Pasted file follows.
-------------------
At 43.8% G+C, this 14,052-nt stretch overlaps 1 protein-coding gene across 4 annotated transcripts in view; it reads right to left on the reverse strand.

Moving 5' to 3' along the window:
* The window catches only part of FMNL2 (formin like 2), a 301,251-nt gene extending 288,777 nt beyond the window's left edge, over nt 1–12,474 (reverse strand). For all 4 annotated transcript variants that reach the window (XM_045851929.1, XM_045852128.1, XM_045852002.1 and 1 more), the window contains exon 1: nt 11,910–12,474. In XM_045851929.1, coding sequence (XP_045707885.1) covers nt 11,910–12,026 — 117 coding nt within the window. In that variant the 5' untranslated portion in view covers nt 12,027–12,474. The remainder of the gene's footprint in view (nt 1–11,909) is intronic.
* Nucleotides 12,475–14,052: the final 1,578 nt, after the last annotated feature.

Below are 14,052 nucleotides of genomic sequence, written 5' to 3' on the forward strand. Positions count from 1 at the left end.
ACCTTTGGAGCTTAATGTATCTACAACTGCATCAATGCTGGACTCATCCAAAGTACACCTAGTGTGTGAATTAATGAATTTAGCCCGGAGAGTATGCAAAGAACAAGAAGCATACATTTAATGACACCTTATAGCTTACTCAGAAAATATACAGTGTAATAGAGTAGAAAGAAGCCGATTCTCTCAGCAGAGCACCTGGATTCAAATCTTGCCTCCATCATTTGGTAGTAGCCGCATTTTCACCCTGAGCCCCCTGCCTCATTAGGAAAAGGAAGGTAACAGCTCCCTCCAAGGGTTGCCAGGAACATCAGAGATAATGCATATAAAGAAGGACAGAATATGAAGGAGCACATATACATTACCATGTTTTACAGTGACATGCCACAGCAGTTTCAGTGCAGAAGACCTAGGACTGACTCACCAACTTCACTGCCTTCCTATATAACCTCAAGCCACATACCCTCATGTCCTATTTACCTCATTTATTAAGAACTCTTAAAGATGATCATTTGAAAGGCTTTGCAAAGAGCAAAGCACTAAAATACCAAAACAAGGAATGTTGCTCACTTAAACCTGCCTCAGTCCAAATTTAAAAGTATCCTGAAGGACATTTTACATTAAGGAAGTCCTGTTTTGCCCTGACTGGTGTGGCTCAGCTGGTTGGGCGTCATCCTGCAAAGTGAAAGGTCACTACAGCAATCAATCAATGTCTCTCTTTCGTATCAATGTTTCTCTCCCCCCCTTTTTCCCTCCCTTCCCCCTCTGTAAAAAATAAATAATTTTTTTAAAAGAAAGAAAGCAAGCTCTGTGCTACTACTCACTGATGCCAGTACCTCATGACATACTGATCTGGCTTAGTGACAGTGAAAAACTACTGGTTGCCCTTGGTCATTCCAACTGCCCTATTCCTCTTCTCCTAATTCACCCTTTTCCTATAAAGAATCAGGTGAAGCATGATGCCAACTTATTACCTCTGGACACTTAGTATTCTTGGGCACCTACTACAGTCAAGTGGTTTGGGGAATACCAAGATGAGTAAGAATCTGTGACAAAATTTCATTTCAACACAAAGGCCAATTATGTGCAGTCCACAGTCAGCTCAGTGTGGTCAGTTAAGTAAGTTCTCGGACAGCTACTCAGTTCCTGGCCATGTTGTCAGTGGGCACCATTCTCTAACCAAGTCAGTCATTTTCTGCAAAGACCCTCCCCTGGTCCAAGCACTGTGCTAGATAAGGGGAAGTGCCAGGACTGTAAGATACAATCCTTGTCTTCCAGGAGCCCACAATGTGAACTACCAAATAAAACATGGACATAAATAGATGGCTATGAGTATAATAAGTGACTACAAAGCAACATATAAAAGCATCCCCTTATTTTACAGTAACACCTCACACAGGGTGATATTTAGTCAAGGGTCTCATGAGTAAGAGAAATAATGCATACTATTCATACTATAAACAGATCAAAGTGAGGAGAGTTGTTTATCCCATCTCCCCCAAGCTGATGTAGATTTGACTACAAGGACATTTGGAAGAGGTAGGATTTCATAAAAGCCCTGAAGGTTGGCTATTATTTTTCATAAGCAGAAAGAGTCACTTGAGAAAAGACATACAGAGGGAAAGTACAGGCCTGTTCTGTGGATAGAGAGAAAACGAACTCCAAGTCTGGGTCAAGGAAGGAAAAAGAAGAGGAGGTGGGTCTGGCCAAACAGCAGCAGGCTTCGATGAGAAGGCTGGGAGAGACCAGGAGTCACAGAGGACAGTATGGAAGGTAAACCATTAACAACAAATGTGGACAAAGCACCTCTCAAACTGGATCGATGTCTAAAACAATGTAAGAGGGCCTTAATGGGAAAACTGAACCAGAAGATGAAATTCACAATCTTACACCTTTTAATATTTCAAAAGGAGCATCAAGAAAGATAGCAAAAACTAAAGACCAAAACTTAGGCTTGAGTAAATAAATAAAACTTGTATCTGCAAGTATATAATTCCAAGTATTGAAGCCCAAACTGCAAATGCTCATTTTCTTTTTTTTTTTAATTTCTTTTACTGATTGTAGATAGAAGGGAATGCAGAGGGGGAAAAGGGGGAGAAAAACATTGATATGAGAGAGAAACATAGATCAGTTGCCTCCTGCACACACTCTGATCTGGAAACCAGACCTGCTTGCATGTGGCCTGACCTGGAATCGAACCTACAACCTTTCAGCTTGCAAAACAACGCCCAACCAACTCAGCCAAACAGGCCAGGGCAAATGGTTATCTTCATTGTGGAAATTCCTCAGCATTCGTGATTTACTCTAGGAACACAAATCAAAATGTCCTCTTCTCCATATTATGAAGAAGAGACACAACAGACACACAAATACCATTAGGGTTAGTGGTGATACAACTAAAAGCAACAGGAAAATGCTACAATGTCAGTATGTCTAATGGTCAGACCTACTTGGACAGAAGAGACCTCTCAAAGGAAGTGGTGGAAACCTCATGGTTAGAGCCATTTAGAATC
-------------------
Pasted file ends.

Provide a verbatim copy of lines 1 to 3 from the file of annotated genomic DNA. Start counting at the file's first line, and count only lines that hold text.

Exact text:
At 43.8% G+C, this 14,052-nt stretch overlaps 1 protein-coding gene across 4 annotated transcripts in view; it reads right to left on the reverse strand.

Moving 5' to 3' along the window:
* The window catches only part of FMNL2 (formin like 2), a 301,251-nt gene extending 288,777 nt beyond the window's left edge, over nt 1–12,474 (reverse strand). For all 4 annotated transcript variants that reach the window (XM_045851929.1, XM_045852128.1, XM_045852002.1 and 1 more), the window contains exon 1: nt 11,910–12,474. In XM_045851929.1, coding sequence (XP_045707885.1) covers nt 11,910–12,026 — 117 coding nt within the window. In that variant the 5' untranslated portion in view covers nt 12,027–12,474. The remainder of the gene's footprint in view (nt 1–11,909) is intronic.